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Potentials and limits of haplotype trees in exploring population structure and pathogenicity of mutations Hans-Jürgen Bandelt (Hamburg) 17. Jahrestagung.

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Presentation on theme: "Potentials and limits of haplotype trees in exploring population structure and pathogenicity of mutations Hans-Jürgen Bandelt (Hamburg) 17. Jahrestagung."— Presentation transcript:

1 Potentials and limits of haplotype trees in exploring population structure and pathogenicity of mutations Hans-Jürgen Bandelt (Hamburg) 17. Jahrestagung der Deutschen Gesellschaft für Humangenetik Heidelberg, 08.–11. März 2006

2 Human mtDNA from MITOMAP HVS-I alias HVR1

3 The perception of evolution as seen through the lenses of laboratories constitutes an overlay of two different processes: Perceived evolution = Natural evolution (of the genome) + Artificial evolution (in the lab)

4 Migrational processes (prehistory) mtDNA and evolution α : Natural evolution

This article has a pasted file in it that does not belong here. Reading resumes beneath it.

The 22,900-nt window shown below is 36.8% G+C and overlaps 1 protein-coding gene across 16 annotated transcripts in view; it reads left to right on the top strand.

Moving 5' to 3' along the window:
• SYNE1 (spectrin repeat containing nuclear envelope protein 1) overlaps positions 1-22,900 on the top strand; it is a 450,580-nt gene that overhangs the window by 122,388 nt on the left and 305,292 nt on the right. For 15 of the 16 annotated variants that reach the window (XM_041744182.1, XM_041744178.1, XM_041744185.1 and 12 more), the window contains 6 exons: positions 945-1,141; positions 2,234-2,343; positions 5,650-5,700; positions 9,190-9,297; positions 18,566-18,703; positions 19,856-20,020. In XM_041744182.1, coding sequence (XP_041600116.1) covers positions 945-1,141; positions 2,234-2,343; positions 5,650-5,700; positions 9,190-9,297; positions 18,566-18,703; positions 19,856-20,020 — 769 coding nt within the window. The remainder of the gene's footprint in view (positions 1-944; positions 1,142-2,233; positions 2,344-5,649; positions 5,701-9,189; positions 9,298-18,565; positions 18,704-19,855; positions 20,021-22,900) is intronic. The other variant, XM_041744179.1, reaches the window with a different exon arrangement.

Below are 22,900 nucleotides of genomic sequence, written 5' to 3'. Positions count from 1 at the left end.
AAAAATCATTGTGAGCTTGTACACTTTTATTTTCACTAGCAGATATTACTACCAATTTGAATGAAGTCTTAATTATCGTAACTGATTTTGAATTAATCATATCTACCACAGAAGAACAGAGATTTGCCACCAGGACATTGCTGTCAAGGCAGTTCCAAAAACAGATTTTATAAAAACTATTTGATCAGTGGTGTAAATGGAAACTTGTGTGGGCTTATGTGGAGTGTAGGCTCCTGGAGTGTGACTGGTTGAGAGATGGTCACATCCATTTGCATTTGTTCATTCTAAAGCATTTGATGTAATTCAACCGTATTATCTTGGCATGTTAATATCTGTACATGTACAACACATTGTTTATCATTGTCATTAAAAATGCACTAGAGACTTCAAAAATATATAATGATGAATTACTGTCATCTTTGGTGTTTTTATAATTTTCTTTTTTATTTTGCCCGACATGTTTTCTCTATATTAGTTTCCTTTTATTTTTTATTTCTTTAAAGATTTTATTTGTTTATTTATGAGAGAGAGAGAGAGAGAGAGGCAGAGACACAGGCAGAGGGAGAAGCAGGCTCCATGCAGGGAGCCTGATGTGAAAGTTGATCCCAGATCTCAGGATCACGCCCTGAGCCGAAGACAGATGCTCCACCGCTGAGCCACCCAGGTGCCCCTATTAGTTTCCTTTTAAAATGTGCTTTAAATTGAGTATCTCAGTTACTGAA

5 1048 4312 6185 9755 11914 12007 769 1018 3594 7256 13650 648 723 1413 5471 5580 5746 10750 14182 14861 965+3C 1461 4964 5267 6002 6284 9332 10978 11116 11743 12405 12714 12771 14533A 14791 14959 15244 3357 5460 6167 7376 7762 7775 8473 8631 8697 10373 11253 11344 11485 11653 12280 12414 13174 13344 14000A 14302 870 2159 2332 3254A 3434 6231 8856 9130A 9554 9941 10700 10955 11353 11944 12630 13239 14845 15263 15458 15703 15777C 825A 8655 10688 10810 13506 15301 4104 7521 750 1438 2706 4769 7028 8860 11719 14766 15326 12705 8701 9540 10398 10873 15301 12345678 721 2357 5310 10184 10314 12618 12816 13443 13708 14461 14566 14851 15553 24 1719 2831 3777 4388 4859 5300 7055 8767 9509 9827 10044 10289 11563 11590 11963 14410 2707 3879 4122 5147 5460 5567 5813 5930 8020 9098 9254 9380 9965 11440 12469 13080 13755 2223 13105 678 792 3582 4491 5393 7394 8835 9337 9682 11944 12373 14221 14371 14560 14587 15833 3459 5046 5605 6272 6680 6842 1193 3441 5211 5581 9477 10373 11002 15299 151617 1822 3666 7819A 8527 8932 11440 14769 3396 4218 15514 15944d 5601 9950 3197 3693 4048 4350 5194 7270 8853 12507 12634 14148 15106 15952 959 1692 4643 5181 6293 6480 6602 8158 8251 8400 9932 10604 11176 11770 14590 15940 745+T 1719 1842 5821 9365 15314 15479 18192021 rCRS 10819 7645 14040 14395 2158 8598 10679 11260 13687 13800A 1112 2352 14212 4715 8392 12561 15367 1314 3435 3621 5894+T 6392 7129 8041 8197 8928 9941 12340 14034 3483 6401 8311 8817 13708 5899+C 14750 15172 910 813 3604 3705 4375 4793 6671 12346 13635 15514 25 50,000 0 100,000 150,000 200,000 Time (years) 10400 14783 15043 L0 3516A 5442 9042 9347 10589 10664 10915 13276 L3 5231 5460 8428 8566 11176 12720 14308 L0a L L5 L2’6 = L2’3’4’6’7 L3bd = L3bcd L3ex = L3eix L3x L3i L3e L3f L3f1 L4’6 = L3’4’6’7 L3’7 = L3’4’7 L1’5 = L1’2’3’4’5’6’7 M N R L3h 6446 6680 12403 12950C 14110 M1 3666 7055 7389 13789 14178 14560 L1 2395d 5951 6071 8027 9072 10586 12810 13485 14000A 14911 L1c 2416 8206 9221 10115 13590 L2 3693 L2d L3d 3450 5773 6221 9449 10086 13914A 15311 15824 15944d 5147 7424 8618 13886 14284 L3b L3c 3918 8104 9855 12609 13470 L4 L7 L6 709 770 961 13710 15289 15499 L3a 5441 8222 12630 14818 15388 15944d 2758 2885 7146 8468 13105 L2’5= L2’3’4’5’6’7 7861 9575 5186 14905 2417G 3027 3720 4976 5213 8152 9809C 10493 11065 11260 11701 12188 12215 12546T 12714 12810 13569 13830 15383 709 851 930 1822 4496 5004 5111 5147 5656 6182 6297 7424 7873 8155 8188 8582 8754 9305 9329 9899 11015 11025 11881 12236 13105 13722 14212 14239 14581 14905 14971 15217 15884 1598 2220 5162 5899+C 6962 10031 11164 11252 11959 12477 12540 15929 11143 14755 3423 7972 12432 12950 5147 5711 6257 8460 9bp-del 11172 L0a2 9545 9554 13116 L0a2a L1c1’2 10321 12049 13149 L1c2 921 L3d1 750 L3e5 6150 6253 7076 7337 8784 8877 10792 10793 11654 L1c2a 2245 5603 11641 15136 15431 L0af 4586 9818 L0ak ML tree of basal African mtDNA haplogroups Coding-region variation displayed Torroni et al. (TIG, June 2006). Ethiopian samples